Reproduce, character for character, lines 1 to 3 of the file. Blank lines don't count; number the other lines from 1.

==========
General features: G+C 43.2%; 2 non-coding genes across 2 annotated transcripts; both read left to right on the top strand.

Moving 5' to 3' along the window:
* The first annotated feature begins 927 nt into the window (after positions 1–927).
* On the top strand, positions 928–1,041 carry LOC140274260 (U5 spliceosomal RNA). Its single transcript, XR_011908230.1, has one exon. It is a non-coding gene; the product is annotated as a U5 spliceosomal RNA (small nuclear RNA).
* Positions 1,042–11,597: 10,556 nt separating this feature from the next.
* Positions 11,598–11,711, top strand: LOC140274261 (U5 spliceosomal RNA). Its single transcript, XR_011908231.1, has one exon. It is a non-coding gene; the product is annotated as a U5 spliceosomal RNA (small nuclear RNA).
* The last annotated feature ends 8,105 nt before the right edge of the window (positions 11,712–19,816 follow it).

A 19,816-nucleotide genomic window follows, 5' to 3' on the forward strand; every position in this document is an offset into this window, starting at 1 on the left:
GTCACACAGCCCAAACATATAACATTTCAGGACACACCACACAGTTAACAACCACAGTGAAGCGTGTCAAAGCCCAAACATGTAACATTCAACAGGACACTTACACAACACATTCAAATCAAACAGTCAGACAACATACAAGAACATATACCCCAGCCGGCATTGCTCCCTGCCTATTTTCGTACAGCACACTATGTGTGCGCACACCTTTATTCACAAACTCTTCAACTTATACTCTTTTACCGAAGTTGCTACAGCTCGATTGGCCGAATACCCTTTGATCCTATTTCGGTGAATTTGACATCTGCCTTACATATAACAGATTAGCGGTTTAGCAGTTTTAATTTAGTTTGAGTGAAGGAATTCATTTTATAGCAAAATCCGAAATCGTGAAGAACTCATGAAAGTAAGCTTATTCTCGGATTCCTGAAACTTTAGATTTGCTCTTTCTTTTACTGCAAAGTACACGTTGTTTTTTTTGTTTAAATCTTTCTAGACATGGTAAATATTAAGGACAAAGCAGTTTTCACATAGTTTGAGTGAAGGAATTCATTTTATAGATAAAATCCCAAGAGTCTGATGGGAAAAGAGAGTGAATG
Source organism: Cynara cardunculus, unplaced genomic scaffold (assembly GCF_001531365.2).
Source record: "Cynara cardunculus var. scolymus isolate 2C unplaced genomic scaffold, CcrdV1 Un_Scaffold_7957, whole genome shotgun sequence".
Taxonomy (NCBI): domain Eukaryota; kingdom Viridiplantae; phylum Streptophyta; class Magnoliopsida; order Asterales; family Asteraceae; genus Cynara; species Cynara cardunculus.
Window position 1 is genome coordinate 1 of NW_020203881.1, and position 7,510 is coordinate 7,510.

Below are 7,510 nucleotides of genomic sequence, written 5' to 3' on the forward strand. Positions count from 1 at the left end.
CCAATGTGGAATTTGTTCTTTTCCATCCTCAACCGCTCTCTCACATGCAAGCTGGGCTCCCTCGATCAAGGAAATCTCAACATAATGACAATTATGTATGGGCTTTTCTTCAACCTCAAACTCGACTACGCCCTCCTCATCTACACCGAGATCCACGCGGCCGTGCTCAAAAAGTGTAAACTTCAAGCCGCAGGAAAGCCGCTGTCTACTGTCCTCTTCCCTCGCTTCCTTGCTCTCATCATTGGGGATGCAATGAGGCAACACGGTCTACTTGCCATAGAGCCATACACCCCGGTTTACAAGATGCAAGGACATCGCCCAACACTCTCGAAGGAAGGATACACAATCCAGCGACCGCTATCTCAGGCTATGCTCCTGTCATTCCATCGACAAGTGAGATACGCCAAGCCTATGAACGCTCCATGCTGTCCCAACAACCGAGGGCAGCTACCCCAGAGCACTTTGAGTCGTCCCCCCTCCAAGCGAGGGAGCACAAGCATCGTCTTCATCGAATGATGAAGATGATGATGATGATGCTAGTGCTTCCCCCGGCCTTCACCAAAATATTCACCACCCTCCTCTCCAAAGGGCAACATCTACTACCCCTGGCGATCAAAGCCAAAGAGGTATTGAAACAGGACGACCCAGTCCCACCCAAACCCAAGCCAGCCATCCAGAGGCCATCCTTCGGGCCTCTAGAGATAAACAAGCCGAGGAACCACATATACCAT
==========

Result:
General features: G+C 43.2%; 2 non-coding genes across 2 annotated transcripts; both read left to right on the top strand.

Moving 5' to 3' along the window:
* The first annotated feature begins 927 nt into the window (after positions 1–927).